Low Frequency rTMS of the Right Dorsolateral Prefrontal Cortex (DLPFC) or Bilateral Stimulation for Treatment-Resistant Depression (TRD)
Fitzgerald et al. (2003) randomized 60 patients who had failed a minimum of at least two 6-week courses of antidepressant medications into 1 of 3 groups; high frequency left rTMS, low frequency right rTMS, or sham stimulation over 10 sessions. All patients who entered the study completed the double-blind randomized phase, which showed no difference between the two active treatments (left: 13.5% reduction; right: 15% reduction) and greater improvements in the MADRS scores compared to the sham group (0.76% reduction). Only one patient achieved 50% improvement during the initial two weeks. Then, only the subjects who showed at least 20% improvement at the end of the 10 sessions (15 active and two sham) continued treatment. Patients who did not respond by at least 20% were switched to a different active treatment. From week 2 to week 4 there was greater improvement in the low frequency right rTMS group compared with the high frequency left rTMS group (39% vs. 14% improvement in MADRS). Seven patients (18% of 40) showed a clinical response of >50% by the end of the four weeks.
In a subsequent study Fitzgerald and colleagues (2006) randomized 50 patients with TRD to sequential bilateral active or sham rTMS. After two weeks of treatment, three subjects had dropped out of the sham treatment group and there was a slight but non-significant improvement favoring the active group for the MADRS (26.2 vs. 30.9) and the BDI (18.3 vs. 21.6). At this time point, 60% of subjects receiving active rTMS and 50% of subjects receiving sham treatment guessed that they were in the active group. The clinical response was reported by subjects as the major reason for their guess, with 11 of 13 responders (nine active and two sham) guessing that they were in the active group. As in the earlier study, only the subjects who showed at least 20% improvement at the end of each week continued treatment. Treatment on week three was continued for 15 subjects in the active group and seven subjects in the sham group. By week six, 11 subjects in the active rTMS remained in the study, with no control subjects remaining. Final ratings for the 11 subjects who continued to respond through week six were 8.9 on the MADRS and 9.2 on the BDI.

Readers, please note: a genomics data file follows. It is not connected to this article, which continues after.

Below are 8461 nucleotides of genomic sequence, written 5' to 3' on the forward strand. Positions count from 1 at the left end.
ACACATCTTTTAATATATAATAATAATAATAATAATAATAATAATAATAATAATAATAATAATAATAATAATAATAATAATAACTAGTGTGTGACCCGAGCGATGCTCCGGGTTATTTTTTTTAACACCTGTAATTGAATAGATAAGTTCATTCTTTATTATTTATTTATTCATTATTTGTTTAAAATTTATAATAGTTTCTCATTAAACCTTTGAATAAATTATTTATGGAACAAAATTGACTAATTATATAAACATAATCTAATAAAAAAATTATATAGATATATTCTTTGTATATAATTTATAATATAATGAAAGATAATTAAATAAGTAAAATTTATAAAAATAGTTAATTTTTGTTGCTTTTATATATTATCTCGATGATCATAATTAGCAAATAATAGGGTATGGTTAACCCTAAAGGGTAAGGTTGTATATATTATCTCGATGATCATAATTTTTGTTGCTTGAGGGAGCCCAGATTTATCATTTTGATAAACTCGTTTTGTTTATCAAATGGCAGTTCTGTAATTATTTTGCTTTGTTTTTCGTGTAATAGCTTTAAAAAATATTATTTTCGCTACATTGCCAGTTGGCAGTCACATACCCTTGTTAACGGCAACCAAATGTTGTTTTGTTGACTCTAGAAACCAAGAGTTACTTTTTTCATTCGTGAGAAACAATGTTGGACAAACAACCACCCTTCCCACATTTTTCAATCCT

Another multicenter double-blind trial randomized 130 patients with TRD to five sessions per week of either 1- or 2-Hz rTMS over the right DLPFC (Fitzgerald et al., 2009, p.655-66). Sixty-eight patients (52%) completed four weeks of treatment; there was an approximate 30% improvement in depression scales, with no differences between the 1- or 2-Hz groups. Due to the potential for placebo effects for this type of intervention, the absence of a sham control group limits interpretation.
A small randomized, sham-controlled trial was published in 2010 that involved either right or left rTMS in 48 patients with TRD (Triggs et al.). Overall reductions in the HAM-D-24 from baseline to three months were not significantly different between rTMS and sham treatment groups. In this small study, right cranial stimulation was significantly more effective than left cranial stimulation (sham or rTMS).